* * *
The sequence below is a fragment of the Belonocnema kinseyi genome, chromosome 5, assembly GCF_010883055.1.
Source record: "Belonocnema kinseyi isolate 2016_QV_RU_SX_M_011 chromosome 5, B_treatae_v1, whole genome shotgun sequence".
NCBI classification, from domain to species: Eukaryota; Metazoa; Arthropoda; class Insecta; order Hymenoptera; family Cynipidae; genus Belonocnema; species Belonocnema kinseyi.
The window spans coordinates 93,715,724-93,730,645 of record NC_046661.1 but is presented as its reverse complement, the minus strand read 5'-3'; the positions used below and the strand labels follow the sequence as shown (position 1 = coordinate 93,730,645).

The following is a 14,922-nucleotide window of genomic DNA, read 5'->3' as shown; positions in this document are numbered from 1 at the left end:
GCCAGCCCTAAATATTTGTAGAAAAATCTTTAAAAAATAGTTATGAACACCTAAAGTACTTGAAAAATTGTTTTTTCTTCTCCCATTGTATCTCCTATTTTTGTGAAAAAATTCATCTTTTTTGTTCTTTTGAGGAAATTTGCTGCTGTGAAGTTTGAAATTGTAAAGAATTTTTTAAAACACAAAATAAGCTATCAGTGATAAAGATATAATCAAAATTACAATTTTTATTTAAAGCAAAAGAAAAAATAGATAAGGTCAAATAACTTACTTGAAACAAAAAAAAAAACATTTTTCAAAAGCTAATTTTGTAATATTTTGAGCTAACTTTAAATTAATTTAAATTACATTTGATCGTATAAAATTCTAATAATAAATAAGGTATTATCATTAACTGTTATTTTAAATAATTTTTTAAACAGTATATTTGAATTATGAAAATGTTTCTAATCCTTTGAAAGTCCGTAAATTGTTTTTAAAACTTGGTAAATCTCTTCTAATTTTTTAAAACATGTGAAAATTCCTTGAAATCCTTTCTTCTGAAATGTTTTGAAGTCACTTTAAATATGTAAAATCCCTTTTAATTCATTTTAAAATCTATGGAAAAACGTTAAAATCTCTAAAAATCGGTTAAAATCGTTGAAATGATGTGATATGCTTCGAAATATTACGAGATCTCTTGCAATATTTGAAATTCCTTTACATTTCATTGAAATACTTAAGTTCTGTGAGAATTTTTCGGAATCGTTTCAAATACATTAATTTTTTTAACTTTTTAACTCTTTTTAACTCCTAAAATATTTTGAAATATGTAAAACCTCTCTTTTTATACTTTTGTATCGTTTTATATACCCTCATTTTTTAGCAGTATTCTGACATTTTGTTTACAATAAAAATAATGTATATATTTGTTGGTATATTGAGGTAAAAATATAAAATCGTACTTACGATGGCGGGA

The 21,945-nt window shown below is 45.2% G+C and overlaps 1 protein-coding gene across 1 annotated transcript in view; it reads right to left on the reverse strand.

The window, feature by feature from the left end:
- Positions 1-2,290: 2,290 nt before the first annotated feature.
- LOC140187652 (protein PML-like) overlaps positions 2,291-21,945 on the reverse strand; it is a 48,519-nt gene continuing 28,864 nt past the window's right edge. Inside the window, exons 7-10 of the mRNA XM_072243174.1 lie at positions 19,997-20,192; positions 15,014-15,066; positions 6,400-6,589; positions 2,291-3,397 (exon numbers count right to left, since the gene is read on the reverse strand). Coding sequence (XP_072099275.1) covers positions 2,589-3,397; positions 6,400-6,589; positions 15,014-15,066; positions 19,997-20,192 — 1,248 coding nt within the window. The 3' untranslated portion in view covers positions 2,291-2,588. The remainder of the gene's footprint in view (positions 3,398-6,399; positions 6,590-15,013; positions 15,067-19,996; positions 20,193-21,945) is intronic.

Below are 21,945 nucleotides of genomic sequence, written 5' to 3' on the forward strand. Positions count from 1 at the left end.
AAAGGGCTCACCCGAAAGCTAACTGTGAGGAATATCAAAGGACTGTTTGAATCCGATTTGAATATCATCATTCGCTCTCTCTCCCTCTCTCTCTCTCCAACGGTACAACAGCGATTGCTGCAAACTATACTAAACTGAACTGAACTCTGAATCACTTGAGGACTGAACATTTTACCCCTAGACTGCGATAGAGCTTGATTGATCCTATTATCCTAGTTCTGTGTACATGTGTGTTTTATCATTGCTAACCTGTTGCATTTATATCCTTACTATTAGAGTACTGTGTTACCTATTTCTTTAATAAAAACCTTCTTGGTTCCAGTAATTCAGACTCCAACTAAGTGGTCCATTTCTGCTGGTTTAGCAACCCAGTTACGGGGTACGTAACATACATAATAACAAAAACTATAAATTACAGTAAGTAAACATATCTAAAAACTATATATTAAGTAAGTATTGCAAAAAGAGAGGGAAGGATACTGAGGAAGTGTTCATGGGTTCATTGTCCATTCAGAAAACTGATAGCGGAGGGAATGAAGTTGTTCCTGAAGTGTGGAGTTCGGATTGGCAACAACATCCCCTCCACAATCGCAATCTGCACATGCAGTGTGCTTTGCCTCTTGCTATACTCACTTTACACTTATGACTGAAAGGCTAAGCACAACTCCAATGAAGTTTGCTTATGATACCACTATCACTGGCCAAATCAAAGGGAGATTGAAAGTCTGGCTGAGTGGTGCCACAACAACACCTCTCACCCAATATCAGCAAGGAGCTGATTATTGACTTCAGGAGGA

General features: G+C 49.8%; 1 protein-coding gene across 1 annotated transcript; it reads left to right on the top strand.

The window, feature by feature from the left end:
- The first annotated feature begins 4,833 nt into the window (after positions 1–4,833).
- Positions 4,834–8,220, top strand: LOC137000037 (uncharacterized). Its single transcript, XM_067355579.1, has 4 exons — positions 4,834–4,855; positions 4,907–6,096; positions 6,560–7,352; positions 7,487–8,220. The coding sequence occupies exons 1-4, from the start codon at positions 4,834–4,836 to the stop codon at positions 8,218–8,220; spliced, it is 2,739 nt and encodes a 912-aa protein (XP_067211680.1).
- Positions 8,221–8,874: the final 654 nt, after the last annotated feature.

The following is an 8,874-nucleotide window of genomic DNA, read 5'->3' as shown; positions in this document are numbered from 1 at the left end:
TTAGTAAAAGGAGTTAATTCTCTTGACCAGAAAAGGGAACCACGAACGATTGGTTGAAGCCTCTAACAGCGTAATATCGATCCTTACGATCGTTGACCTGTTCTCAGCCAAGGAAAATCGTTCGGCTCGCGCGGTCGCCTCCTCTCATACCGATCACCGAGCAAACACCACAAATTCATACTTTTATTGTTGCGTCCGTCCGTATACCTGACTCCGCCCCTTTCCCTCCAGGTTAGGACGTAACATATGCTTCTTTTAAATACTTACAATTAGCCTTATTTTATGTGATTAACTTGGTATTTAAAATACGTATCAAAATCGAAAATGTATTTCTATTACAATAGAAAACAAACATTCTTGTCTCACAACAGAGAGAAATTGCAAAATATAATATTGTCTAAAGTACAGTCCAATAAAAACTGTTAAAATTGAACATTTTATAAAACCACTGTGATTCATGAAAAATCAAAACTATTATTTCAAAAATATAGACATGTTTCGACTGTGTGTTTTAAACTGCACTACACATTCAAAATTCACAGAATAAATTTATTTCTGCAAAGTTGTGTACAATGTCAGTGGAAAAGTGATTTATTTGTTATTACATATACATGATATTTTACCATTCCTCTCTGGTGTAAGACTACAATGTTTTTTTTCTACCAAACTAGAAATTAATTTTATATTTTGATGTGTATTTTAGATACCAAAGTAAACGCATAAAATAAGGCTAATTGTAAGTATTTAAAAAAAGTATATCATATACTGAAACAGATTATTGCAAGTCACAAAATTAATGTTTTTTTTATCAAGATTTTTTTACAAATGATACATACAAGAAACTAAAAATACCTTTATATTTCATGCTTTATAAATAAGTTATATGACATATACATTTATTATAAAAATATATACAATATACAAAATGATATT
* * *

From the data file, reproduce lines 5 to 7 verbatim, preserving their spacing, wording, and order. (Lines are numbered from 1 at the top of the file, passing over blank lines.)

The following is a 14,922-nucleotide window of genomic DNA, read 5'->3' as shown; positions in this document are numbered from 1 at the left end:
GCCAGCCCTAAATATTTGTAGAAAAATCTTTAAAAAATAGTTATGAACACCTAAAGTACTTGAAAAATTGTTTTTTCTTCTCCCATTGTATCTCCTATTTTTGTGAAAAAATTCATCTTTTTTGTTCTTTTGAGGAAATTTGCTGCTGTGAAGTTTGAAATTGTAAAGAATTTTTTAAAACACAAAATAAGCTATCAGTGATAAAGATATAATCAAAATTACAATTTTTATTTAAAGCAAAAGAAAAAATAGATAAGGTCAAATAACTTACTTGAAACAAAAAAAAAAACATTTTTCAAAAGCTAATTTTGTAATATTTTGAGCTAACTTTAAATTAATTTAAATTACATTTGATCGTATAAAATTCTAATAATAAATAAGGTATTATCATTAACTGTTATTTTAAATAATTTTTTAAACAGTATATTTGAATTATGAAAATGTTTCTAATCCTTTGAAAGTCCGTAAATTGTTTTTAAAACTTGGTAAATCTCTTCTAATTTTTTAAAACATGTGAAAATTCCTTGAAATCCTTTCTTCTGAAATGTTTTGAAGTCACTTTAAATATGTAAAATCCCTTTTAATTCATTTTAAAATCTATGGAAAAACGTTAAAATCTCTAAAAATCGGTTAAAATCGTTGAAATGATGTGATATGCTTCGAAATATTACGAGATCTCTTGCAATATTTGAAATTCCTTTACATTTCATTGAAATACTTAAGTTCTGTGAGAATTTTTCGGAATCGTTTCAAATACATTAATTTTTTTAACTTTTTAACTCTTTTTAACTCCTAAAATATTTTGAAATATGTAAAACCTCTCTTTTTATACTTTTGTATCGTTTTATATACCCTCATTTTTTAGCAGTATTCTGACATTTTGTTTACAATAAAAATAATGTATATATTTGTTGGTATATTGAGGTAAAAATATAAAATCGTACTTACGATGGCGGGA

The 21,945-nt window shown below is 45.2% G+C and overlaps 1 protein-coding gene across 1 annotated transcript in view; it reads right to left on the reverse strand.